It's timely, therefore, that the Office of Fair Trading has issued new guidance for businesses on how to comply with competition law, including a new film to replace the amazingly hammy one they did to introduce the new (1998) Act - which despite an update to include the cartel offence (the joins were very obvious) was distinctly long in the tooth. Having a compliance programme in place is an essential part of minimising the impact of the competition rules - not only by ensuring that you don't break them, but also by providing an opportunity to minimise penalties if it all goes wrong and you do fall foul of the rules, perhaps through the unauthorised actions of an employee. When I run awareness and compliance training courses (which I would naturally be very pleased to do for you, if the terms are right) I always stress to people that just the disruption to your business if you are investigated is enough to be worth investing a lot in avoiding.

Postscript: Automotive World reports that the Fair Trade Commission in Japan is investigating seven suppliers, including Denso.

Monday, 18 July 2011

MoT certificates to show historic mileage?

The Daily Telegraph reported on Saturday that the government is considering requiring historical vehicle mileage to be recorded on MoT certificates, in a bid to stamp out clocking. If the certificate showed you the readings from previous years, that would of course be a big help - unless it had been clocked in the first three years, when it didn't need an MoT test. Oh, and at the same time the government wants to make that four years.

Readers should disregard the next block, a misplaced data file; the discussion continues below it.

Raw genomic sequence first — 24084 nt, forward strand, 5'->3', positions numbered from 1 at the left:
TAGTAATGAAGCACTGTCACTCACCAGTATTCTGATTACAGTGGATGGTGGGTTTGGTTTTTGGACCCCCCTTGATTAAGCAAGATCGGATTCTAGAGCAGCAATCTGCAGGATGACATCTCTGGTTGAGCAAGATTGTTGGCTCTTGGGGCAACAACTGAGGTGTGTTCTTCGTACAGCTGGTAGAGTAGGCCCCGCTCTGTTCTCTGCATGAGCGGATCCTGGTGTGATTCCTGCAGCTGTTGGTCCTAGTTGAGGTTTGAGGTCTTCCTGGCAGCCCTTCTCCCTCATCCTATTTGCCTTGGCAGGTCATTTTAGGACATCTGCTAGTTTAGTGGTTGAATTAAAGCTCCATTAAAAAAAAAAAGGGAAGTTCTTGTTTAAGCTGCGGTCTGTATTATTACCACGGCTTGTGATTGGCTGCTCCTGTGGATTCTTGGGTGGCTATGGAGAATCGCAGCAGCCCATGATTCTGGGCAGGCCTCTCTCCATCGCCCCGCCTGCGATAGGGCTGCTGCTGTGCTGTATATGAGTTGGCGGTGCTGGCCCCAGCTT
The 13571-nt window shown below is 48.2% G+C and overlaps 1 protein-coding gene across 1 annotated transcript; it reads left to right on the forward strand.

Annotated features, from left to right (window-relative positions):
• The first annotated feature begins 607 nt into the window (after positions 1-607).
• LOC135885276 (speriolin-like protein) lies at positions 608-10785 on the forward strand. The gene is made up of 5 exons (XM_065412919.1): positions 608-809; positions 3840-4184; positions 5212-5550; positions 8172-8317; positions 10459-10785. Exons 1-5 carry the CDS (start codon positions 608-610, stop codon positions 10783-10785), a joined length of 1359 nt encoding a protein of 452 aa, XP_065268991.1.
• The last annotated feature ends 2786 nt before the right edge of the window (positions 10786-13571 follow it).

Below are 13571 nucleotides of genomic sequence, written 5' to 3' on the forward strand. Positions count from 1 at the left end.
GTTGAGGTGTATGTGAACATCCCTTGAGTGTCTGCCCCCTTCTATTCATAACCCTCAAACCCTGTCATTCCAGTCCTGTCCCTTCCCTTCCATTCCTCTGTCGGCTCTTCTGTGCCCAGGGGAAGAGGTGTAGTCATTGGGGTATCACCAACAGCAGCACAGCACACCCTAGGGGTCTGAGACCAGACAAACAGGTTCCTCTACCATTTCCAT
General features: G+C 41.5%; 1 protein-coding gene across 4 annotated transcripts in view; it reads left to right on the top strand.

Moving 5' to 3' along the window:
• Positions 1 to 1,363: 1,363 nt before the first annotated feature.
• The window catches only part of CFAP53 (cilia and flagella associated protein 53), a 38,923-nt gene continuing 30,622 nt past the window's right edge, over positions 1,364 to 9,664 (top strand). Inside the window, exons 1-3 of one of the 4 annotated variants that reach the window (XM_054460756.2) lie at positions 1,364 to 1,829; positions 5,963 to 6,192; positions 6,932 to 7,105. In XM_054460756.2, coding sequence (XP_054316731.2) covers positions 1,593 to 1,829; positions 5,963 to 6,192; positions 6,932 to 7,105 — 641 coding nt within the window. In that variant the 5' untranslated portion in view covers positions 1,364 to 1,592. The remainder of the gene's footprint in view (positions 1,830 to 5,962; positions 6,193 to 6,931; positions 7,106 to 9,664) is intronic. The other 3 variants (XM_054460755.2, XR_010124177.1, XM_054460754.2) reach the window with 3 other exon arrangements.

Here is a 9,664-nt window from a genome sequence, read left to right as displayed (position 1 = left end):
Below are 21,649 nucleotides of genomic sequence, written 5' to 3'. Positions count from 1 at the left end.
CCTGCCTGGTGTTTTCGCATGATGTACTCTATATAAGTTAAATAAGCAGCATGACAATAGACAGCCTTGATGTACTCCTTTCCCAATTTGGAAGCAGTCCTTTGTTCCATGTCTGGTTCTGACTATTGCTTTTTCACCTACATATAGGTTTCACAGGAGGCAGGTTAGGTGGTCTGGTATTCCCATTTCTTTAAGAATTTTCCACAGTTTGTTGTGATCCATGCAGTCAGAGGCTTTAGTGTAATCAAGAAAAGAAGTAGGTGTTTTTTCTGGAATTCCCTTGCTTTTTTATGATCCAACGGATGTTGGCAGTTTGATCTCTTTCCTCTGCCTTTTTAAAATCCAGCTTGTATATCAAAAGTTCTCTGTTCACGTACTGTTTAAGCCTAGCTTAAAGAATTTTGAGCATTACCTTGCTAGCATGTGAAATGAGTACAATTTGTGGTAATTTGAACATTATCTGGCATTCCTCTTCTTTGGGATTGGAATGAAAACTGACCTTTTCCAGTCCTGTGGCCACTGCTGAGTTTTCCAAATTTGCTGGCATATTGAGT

At present, of course, clocking isn't illegal: it's only selling the car with the false mileage that is. This lacuna is allowing "mileage correction" businesses to flourish, and while they might have some legitimate purpose it's definitely outweighed by the less legitimate side of mileage adjustment, enabling others to pretend the mileage is less than it is. The only way to stop it completely is surely to outlaw the adjustment business altogether.

Monday, 11 July 2011

Dealing with scams

One of the banes of business life is the spurious but official-looking document that can so easily be signed and sent back - resulting in a claim that you now owe someone money for something you didn't realise you'd ordered. Back in the days when I worked at the CBI - the mid-eighties - it was directories: you thought you were verifying the information they claimed they were going to put in the directory (which would rarely ever get as far as being printed), but in fact you were signing an order for a very expensive entry. More recently, it's been dodgy data protection registration people, offering to attend to the simple matter of notifying the Information Commissioner's Office about your data processing activities for a substantial fee. In recent years there has been a boom in trade mark registration and renewal scams.

If you get any communication about a registered trade mark, treat it with caution. Especially if your trade marks are handled by a professional representative - if they are, all official communications should go to them, not to you. Before paying anything, consult your adviser.

There are plenty of other scams of various sorts going on apart from these. Documents come through the post, or by email, looking like something other than what they really are. We used to hope that the Unsolicited Goods and Services Act 1971 would help, and at least the contract would be unenforceable - but it's not in the scammers' business plans to get involved in legal proceedings, so we never got confirmation.